I have his hair. I eat crackers the same way, too. My three fingers down, holding the end of the cracker steady with thumb and index finger. And, I love technology and am good in a crisis. You are about to find out why.
In honor of my father’s birthday, 6/28/07, I share this true story of my first time flying in an airplane. He would have been 101 years old today. He’s been gone for 19 years. It still takes my breath away to write that sentence. I am about 10 years younger now than he was in this picture. My guess is he was around 73.
It was 1952. I had never flown before but at the age of seven I knew a C-47 when I saw one. It had carried thousands of Allied paratroopers on D-Day 1944 and through this doorway I was now crossing, soldiers had jumped silently into a moonless night sky.
A beautiful woman in a gray form-fitting suit met us at the entrance to the plane. We sat across the aisle from the door. My father let go of my hand and took out his large linen handkerchief from his pants pocket. He wiped my damp, trembling hand and fingers dry.
He chatted with the stewardess; I looked for the track of ceiling straps that latched to each soldier, as he stood by the door, ready to jump.
In the 1940’s, my father made his living selling vacuum tubes, the technology inside the first television sets. I sat in front of our TV any chance I could, mostly watching an endless loop of black and white newsreels of WW II and sensational crime stories.
My father held my hand during take-off and talked about how he had gotten his pilot license after Charles Lindbergh had crossed the Atlantic non-stop in 1927. That flight had taken 20 hours and 21 minutes, he said. This one was twenty minutes, tops. As we leveled off, he pointed to the beetle cat sailboats and their sherbet colored sails in Cape Cod Bay.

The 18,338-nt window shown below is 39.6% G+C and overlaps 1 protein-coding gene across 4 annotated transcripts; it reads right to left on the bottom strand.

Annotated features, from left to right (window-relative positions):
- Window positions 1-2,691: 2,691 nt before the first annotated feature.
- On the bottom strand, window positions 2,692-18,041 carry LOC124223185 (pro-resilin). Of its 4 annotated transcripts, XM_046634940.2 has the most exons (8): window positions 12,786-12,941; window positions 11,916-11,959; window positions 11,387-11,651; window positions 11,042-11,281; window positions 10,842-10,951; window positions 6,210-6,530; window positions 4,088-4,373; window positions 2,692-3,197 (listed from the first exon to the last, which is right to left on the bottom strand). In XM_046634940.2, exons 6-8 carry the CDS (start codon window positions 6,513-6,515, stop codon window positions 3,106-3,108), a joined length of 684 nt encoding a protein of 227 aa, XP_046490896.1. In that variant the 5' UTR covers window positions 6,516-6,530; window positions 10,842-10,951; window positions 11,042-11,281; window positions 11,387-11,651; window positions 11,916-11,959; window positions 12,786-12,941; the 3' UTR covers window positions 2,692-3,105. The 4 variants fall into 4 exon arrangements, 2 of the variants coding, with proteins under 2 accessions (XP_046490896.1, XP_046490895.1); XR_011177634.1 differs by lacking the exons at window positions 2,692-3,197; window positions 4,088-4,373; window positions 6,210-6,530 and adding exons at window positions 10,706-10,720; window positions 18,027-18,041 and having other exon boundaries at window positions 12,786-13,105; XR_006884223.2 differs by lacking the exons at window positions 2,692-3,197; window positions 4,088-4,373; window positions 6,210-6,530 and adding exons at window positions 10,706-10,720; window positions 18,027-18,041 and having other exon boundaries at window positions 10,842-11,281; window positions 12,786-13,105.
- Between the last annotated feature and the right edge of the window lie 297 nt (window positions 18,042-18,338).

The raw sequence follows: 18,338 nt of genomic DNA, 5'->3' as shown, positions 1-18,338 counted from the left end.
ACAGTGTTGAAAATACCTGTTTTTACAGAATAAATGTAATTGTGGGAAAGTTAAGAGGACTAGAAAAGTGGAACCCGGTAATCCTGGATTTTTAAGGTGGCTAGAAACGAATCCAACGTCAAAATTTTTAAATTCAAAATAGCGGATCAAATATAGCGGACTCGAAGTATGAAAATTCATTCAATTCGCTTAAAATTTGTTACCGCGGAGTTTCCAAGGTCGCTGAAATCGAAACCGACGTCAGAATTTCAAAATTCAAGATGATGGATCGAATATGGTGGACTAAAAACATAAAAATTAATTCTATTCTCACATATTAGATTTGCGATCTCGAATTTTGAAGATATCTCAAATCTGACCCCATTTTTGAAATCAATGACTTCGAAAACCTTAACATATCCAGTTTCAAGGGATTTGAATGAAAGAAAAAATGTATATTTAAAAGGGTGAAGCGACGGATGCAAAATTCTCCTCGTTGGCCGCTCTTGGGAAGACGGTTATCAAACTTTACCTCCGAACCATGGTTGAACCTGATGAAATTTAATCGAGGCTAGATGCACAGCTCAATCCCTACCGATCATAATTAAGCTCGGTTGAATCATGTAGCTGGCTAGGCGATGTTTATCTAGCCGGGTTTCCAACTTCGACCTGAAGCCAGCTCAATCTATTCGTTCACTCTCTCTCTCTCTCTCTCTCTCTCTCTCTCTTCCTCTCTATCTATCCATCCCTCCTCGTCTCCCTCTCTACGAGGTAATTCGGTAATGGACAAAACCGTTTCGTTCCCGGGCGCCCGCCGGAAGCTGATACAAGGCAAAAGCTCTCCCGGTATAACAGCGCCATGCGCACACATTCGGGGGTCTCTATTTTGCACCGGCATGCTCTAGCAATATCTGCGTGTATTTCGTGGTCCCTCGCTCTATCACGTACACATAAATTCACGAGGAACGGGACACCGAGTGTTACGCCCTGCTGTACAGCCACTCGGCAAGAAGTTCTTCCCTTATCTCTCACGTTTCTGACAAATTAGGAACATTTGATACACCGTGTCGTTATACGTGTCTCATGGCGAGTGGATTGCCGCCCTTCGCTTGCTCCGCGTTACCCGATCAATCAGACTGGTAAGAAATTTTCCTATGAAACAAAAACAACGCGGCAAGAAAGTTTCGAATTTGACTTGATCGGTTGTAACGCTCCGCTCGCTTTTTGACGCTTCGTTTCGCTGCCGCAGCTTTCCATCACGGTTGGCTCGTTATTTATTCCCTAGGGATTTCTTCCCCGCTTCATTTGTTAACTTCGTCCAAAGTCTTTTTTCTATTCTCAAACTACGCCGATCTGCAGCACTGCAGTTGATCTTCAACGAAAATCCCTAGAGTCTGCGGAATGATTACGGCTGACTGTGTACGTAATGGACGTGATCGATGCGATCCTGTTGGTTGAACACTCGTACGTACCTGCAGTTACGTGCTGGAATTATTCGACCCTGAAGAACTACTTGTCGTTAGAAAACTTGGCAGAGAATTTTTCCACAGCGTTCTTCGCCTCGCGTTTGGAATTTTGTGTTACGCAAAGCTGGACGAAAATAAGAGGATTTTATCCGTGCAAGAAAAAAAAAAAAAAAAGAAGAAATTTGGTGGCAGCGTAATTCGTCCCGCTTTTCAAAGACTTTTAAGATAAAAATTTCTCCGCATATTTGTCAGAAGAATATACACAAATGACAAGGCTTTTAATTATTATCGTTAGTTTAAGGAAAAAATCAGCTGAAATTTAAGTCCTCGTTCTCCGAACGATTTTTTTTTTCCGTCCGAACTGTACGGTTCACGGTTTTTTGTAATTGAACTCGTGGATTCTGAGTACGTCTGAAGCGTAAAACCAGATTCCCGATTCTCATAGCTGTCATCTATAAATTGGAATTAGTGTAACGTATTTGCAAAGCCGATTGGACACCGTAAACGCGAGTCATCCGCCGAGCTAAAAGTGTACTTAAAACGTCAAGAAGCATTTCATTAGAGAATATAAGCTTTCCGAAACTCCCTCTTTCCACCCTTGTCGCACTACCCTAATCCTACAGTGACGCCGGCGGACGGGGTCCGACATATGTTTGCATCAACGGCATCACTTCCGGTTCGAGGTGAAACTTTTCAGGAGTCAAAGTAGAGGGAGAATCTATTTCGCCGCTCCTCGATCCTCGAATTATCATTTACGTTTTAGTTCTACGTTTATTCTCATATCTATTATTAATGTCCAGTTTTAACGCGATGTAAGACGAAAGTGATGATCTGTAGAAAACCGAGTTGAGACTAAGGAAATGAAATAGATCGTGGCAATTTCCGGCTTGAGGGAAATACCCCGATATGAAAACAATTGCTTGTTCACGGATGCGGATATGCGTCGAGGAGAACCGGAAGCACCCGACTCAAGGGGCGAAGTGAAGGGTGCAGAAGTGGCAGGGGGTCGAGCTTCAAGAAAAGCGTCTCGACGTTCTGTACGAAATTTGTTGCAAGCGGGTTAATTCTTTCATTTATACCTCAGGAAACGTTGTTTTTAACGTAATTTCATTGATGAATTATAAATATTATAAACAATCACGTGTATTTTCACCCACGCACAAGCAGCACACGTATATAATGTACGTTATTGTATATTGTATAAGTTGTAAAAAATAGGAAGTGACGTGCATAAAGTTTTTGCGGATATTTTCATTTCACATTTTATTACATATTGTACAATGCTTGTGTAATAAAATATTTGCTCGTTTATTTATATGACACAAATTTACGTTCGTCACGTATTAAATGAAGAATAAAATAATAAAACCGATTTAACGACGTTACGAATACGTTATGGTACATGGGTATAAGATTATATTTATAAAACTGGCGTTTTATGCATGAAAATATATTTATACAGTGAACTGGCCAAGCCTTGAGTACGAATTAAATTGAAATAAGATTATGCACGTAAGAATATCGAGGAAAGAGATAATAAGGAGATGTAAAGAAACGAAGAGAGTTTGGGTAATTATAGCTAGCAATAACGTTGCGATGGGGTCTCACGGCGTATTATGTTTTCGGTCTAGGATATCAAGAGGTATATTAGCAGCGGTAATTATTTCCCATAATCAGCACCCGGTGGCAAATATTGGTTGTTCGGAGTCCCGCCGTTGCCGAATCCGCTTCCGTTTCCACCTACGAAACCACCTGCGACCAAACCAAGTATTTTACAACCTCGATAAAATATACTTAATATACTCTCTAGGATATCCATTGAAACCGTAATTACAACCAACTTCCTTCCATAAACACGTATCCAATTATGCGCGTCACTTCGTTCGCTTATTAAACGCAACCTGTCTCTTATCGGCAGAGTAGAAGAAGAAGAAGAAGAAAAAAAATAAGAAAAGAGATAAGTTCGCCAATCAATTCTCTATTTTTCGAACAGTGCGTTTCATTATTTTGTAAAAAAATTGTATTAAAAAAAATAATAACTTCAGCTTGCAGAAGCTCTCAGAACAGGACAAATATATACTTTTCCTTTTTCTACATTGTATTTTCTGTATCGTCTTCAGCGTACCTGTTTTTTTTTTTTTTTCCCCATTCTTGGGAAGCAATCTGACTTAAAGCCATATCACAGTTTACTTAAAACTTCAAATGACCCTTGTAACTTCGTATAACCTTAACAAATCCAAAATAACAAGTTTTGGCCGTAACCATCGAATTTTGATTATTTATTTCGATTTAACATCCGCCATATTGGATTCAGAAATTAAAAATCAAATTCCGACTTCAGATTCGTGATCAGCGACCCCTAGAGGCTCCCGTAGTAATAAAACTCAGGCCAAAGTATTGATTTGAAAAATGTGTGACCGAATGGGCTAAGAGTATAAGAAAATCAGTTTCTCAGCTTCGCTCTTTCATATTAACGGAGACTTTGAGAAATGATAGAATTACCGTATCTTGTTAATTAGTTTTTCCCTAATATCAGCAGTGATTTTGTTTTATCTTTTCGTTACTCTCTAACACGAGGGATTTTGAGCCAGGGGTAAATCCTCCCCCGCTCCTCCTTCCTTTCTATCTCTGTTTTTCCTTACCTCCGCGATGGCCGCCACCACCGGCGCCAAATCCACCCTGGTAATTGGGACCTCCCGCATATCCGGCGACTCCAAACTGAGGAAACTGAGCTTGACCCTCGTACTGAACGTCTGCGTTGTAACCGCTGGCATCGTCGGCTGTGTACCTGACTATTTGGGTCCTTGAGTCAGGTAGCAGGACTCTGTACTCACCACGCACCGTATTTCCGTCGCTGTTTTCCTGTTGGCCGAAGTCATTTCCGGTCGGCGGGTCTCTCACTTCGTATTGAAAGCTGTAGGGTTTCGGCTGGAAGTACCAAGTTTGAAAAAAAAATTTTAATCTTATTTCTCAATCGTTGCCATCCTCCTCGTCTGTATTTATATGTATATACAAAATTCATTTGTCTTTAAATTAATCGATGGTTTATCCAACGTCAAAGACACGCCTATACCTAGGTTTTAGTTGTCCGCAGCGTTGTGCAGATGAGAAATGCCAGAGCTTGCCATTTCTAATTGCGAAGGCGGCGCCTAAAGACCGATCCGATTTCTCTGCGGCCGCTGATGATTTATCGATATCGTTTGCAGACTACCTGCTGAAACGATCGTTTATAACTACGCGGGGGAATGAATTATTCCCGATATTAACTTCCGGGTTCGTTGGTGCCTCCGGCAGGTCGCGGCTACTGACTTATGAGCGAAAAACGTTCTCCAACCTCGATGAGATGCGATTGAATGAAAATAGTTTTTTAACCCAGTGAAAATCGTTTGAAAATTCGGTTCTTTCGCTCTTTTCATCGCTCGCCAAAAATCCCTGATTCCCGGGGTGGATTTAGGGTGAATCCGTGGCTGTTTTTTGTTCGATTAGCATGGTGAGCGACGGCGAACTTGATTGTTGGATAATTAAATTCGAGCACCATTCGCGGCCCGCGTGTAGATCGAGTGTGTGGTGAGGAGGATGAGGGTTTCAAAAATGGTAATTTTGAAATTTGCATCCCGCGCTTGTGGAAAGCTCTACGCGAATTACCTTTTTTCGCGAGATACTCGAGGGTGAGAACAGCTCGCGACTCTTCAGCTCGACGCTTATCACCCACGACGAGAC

“Lindbergh?” I said in a rising thin voice. “His baby was kidnapped and murdered in 1932.”
Suddenly, there was a sharp, metal groaning sound off to our left side. The plane door had disappeared or been forced open and was now flat against the outside of the plane, as it was when we boarded. I am not making this up.
The stewardess came rushing down the aisle apologizing, telling us to stay calm, as her face drained of color. She said that it was her fault for not securing the door properly.
“We don’t need the door, honey,” my father said to the stewardess, loud enough for other passengers to hear. She turned toward him, grateful, eyes brimming.
He took out his package of Lucky Strikes and his silver Zippo lighter from his pocket and promptly lit a cigarette, took a long drag, blowing out smoke rings, one after another. Those rings drifted like incense, a final benediction, through the doorway of jumpers, disappearing into a summer’s sky.
We landed safely and on time in Nantucket ten minutes later with my father kissing the red-faced beautiful stewardess and my lifetime fear of flying properly seeded, along with the memory of the tall, confident man with a calm center who had an understanding of aviation, technology, and women of all ages.
©Pat Coakley 2008
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